By Aqsa Nizamani

Maryam Keerio said to be ‘the queen of gymnasts’ was born in a very traditional family in a backward village of Rai Pur in Khairpur Mirs of Sindh province. No one could imagine that a girl from such a background would ever become a world-class gymnast.

To her credit, she has won many gold medals at national games and represented Pakistan at international games as well such as King’s Cup World Championships in Bangkok and Srilanka.

Her father had developed a love for gymnastics over the years and wanted one of his children to excel in the field. In traditional Sindhi culture, the women are restricted to household and are protected under a strict code of honor by male guardians.

Anyone who trespasses is bound to suffer. Her father though uneducated, took the risk and introduced his daughter to gymnastics. He wanted Maryam to follow the footsteps of Nadia Comaneci, the famous Rumanian gymnast.

Maryam started training at home at the age of 5 at her father’s will. It was something new for the family, the village and the area. Maryam and her father were berated and censured by her relatives, including her uncles, brothers, elderlies and even other women. However, her father kept to his dream and despite poverty, supported Maryam in every way.

Soon she joined gymnasium to get proper training to become a professional gymnast. Maryam’s three elder sisters were married at the age of 12 and 13, which is a common practice in Sindhi Culture. The girls are not even supposed to attend school let alone playing games in front of crowds.

Pak Voices’ citizen journalist Aqsa Nizamani, on the left, is interviewing Maryam Keerio in Hyderabad’s sports facility.

Now Maryam spends most of her time training the young school and college girls in the art of gymnasium. She has also felt a visible change in the attitudes of people as they encourage their girls more and more to become a gymnast.

Maryam’s hard work and rough journey against traditions won her a place in national training camp for gymnasts established by the former Prime Minister Benazir Bhutto in 1996. Only girls from Punjab and Sindh participated in the camp.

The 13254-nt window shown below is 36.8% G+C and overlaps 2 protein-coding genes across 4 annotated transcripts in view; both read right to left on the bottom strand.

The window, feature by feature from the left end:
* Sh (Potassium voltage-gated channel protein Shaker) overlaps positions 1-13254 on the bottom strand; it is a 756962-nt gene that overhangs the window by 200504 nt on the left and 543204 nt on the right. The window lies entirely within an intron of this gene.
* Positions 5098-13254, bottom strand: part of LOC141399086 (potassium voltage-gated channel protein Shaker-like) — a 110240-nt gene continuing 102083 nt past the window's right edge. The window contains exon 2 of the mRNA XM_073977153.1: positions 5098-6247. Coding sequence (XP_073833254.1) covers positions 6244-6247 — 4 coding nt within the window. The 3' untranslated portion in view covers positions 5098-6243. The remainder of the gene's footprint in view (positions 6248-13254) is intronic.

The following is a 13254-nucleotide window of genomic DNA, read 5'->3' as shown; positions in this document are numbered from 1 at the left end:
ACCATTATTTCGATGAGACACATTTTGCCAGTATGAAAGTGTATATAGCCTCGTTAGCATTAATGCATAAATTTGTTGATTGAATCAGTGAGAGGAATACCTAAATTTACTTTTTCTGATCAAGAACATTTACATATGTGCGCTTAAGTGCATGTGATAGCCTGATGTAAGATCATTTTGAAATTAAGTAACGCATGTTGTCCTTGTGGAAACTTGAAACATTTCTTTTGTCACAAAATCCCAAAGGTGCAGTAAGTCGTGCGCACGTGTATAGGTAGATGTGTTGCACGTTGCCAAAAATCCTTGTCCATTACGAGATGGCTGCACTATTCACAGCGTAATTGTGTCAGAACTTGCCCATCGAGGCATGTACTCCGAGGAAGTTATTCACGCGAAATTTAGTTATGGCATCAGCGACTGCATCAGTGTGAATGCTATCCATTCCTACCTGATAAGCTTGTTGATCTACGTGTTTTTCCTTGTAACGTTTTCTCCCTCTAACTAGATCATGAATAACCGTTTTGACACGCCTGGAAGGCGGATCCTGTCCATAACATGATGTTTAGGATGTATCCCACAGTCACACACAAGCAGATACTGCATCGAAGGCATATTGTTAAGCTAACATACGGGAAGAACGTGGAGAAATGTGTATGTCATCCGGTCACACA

Balochistan and KP people boycotted the camp dubbing it against their cultures. From this camp, the gymnasts were selected for Second Women World Islamic Games in Iran in 1997.

This was the first time Pakistani female gymnasts were participating in any event outside the country. Unfortunately, the female participation won the ire of the hardliners and extremists. They protested and asked the games to be banned for women in Pakistan taking it to be a matter of honor and pride. As a result, there were no games for women in 1998 and 1999.

Despite games being banned and no event in sight in near future, Maryam continued her practice. Finally, gymnastics for girls were arranged in the National Games in 1999. Teams from various departments attended these games and once again the gymnasiums were populated with girls.

Maryam was an eminent player in 2002 Sindh games and won 4 gold medals. In the same year, she participated in Inter-department and Inter-University games. She was honored with the title’ “queen of gymnasts”.

Due to unfortunate circumstances in the country, once again there were no gymnast games for 3 years and the gymnasiums were deserted. However once again by the efforts of Mrs. Yasmeen Iqbal Qureshi, a professor of sports sciences at Sindh University, gymnasiums were repopulated and games restored.

In 2007 Maryam represented Pakistan in World Uniset games held in Bangkok, Thailand. She has been always active in local games competitions and has represented various departments.

Maryam, now a mother of three children, has also faced really tough times during her career as a gymnast. She was abandoned by her family, mobbed by her relatives, and deserted by her husband.

As a single parent, she has gone broke on several occasions. Once she had to withdraw her children from school as she didn’t have money to pay their fees.

Maryam’s message to the women is, “never get disappointed and never feel weak. When you feel yourself weak think to boost yourself, make yourself strong.”

She ends our conversation on this optimistic note for any woman, “You can do anything as nothing is impossible.”

Aqsa Nizamani is working with Pak Voices as a citizen journalist from Hyderabad. 

All photos by the author